But one of the biggest reasons many US homes are uncomfortable is that they use old, inefficient HVAC technology—technology that releases millions of metric tons of carbon into our environment while providing a minimum of comfort.

Here’s why a heat pump is the best HVAC for your home.

Like Tesla’s groundbreaking electric car, heat pump technology is good news for both planetary sustainability and human comfort.

Heat pumps can heat, air condition, dehumidify and purify the air in your home—replacing four systems in one. You can install them just about anywhere, since ductless mini split heat pumps don’t require ductwork (though there are also models that use existing ductwork). They’re whisper-quiet and don’t smell. They run on clean, non-combustible energy which doesn’t come with the risk of explosion. Plus, they heat and cool evenly, so every part of your home feels exactly the way you want it to.

Learn more about the benefits of heat pumps at our complete guide here >>

In short: You’re going to like your heat pump better than your old HVAC. They make your home feel amazing, and they are—flat out—the best option currently available. (Believe us: We’ve done our research. When a better, more efficient HVAC technology shows up, we’ll let you know.)

The biggest drawback of heat pumps is the cost and process of installation. But—more good news—it’s now possible to get your heat pump system installed for no upfront cost.  All the decisions will be made by professionals, and you’ll pay little by little, at a rate based on the money you save on energy bills. (That means if you don’t save, you don’t pay.)

Heat pumps are the technology of the future

The world is changing, and heat pumps are the technology of the future. There’s never been a better time to make the switch. Heat pumps are such a clear winner that they’ve already become the standard HVAC system in many countries, such as Japan, Sweden, and New Zealand. You’ll even find them in many high-profile buildings (like Buckingham Palace). 

Sales are increasing everywhere, too; in the US alone, the share of heat pump sales for new single-family homes is over 40%. The future looks bright.

That said, we still have a long way to go. Heat pumps currently provide about 5% of the world’s climate control needs—but reports show that they could provide 90% of the world’s heating and cooling needs, if they were installed everywhere they’d be effective.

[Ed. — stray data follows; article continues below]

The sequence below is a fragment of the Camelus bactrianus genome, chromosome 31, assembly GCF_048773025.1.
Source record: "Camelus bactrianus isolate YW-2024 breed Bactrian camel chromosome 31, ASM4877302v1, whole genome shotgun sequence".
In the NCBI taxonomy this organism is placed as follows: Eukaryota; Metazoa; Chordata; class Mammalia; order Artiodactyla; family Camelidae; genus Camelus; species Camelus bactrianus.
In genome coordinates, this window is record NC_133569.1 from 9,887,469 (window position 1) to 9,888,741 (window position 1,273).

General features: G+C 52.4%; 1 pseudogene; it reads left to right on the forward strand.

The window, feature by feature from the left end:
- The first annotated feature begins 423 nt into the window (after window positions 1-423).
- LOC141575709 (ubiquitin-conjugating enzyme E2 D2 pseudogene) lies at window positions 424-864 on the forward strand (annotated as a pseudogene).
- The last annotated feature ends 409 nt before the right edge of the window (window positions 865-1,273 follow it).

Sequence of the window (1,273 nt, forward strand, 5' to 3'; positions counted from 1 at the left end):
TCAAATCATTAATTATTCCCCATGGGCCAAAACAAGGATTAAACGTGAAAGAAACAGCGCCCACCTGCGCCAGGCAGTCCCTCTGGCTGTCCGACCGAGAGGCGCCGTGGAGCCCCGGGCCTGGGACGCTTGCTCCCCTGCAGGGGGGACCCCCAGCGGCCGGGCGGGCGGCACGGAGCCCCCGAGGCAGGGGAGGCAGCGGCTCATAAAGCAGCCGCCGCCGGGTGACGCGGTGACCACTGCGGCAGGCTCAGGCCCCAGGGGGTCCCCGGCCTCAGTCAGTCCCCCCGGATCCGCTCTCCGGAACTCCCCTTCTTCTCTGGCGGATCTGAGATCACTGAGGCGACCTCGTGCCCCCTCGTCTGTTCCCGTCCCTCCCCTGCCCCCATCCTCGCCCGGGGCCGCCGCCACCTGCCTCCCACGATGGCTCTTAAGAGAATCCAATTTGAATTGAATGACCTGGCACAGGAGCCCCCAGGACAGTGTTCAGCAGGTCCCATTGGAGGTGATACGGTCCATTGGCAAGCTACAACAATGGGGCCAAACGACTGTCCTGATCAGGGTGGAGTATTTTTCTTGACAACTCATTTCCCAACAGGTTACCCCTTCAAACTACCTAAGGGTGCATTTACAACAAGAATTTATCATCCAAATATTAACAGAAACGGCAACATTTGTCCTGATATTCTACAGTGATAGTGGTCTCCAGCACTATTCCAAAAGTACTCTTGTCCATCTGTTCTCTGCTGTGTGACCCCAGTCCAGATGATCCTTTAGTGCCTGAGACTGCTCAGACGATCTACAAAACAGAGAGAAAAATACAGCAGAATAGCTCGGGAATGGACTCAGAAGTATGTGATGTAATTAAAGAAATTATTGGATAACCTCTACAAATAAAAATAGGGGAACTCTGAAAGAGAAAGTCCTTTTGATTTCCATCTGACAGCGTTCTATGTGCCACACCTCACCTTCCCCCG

And since heat pumps use clean energy and are up to 3 times more energy-efficient than traditional HVAC, the faster we can get heat pumps installed, the faster we can curtail carbon emissions.

Switching to heat pump technology won’t solve all the world’s challenges, but it’ll certainly make your home more comfortable—and it’s a major way we’re going to adapt our culture and society to build a world that’s sustainable for everyone. You don’t have to be Elon Musk to see that’s a win.

At least 7 percent of U.S. fossil-fuel energy is used for something fairly banal: residential space and water heating. Changes to home heating in America could reduce fossil-fuel use nearly as much as taking half of all private vehicles off the roads.
At least 7 percent of U.S. fossil-fuel energy is used for something fairly banal: residential space and water heating. Changes to home heating in America could reduce fossil-fuel use nearly as much as taking half of all private vehicles off the roads.

How to join the heat pump revolution (in a way that doesn’t hurt your bank account).

All in on heat pumps? So are we.

You’ll be glad to know that, depending on where you are, you might be able get a heat pump installed at no upfront cost. You’ll pay us back little by little, based on the energy saved as a result of the work

Even better: We hire the professionals, oversee everything, and then—most importantly—stand by our work 100%. If you don’t save energy, we don’t get paid. Call us at 917-905-3788 to talk to a Sealed specialist now.

Or take our fun, 2-minute quiz to see if your house qualifies.

March 3, 2021